1. In BIO150, Spencer Barrett's adaptationism was mild compared to the 2nd quarter of the course, taught by Locke Rowe when I took it. We learned about foraging behaviour, mating behaviour, predator-prey arms races, male-female arms races, selfish genes, evolutionary medicine, etc...all viewed through the lens of an axiom that said "natural selection has worked to maximize organisms' fitness."

  2. I find the comment on the curriculum most interesting.

    Over here in the UK in one of my first year courses entitled "ecology and evolution" we had three lectures on the evolution aspect that gave as much time to genetic drift as they did to natural selection.

    Funnily enough it was the discussion of genetic drift that reeled me in and from that day onwards I knew evolutionary biology was what I wanted to do. I find it absolutely perverse that such a massive element of evolution is so widely ignored- I'm very grateful to that Professor who realised just how vital it was for us as biology students to understand drift. When I do my teaching next year I'm going to make sure every single one of my students knows exactly what it is.

  3. postdiluvian

    what was the title of the course or the focus of the second half? Sounds like behavioral ecology to me, which by its own definition as a field of study examines how natural selection works to maximize organisms fitness.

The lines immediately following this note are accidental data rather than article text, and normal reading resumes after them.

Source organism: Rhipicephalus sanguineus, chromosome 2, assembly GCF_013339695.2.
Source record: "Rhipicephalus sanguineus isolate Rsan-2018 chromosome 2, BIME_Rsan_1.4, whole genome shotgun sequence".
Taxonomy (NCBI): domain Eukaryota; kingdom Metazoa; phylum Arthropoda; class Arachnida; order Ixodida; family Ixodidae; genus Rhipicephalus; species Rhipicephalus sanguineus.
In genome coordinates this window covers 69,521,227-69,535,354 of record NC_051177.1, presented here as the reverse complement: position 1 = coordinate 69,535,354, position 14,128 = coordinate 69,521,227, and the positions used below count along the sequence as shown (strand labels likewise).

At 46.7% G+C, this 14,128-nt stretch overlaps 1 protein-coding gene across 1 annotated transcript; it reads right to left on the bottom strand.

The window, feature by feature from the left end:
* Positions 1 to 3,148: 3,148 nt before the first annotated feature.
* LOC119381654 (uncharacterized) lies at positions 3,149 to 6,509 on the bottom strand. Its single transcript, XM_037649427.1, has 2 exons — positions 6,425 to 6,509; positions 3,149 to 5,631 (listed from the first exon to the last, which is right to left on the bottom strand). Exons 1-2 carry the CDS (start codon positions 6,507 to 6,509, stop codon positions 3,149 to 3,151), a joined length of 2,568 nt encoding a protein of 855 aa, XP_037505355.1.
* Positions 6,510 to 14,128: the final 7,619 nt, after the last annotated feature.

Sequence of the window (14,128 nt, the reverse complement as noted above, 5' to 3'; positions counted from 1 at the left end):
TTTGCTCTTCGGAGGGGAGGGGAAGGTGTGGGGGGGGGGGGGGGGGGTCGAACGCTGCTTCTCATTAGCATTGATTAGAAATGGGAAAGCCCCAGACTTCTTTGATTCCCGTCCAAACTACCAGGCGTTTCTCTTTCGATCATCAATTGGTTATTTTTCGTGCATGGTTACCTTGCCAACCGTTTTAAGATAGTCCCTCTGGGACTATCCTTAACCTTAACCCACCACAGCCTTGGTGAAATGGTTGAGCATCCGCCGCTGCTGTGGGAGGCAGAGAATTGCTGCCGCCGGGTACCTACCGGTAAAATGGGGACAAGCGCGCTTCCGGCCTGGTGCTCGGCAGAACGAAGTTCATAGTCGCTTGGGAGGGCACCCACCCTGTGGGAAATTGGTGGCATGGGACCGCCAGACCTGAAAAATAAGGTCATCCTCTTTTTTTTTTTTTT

4. The course is an introductory first-year course called "Organisms in their environment." Description: "Principles and concepts of evolution and ecology examined through examples at the level of individuals, populations, communities and ecosystems. Includes the application of ecological and evolutionary approaches to behaviour, genomics, evolutionary medicine, global environmental change, and conservation biology."

    It is a required course for all life science students and I gather is meant to set the groundwork for further studies in the life sciences.

  5. I'd agree that the evolution aspect of the course isn't very well covered. Much of the course is an introduction to ecology, like nitrogen cycles, habitat carrying capacities, and so forth.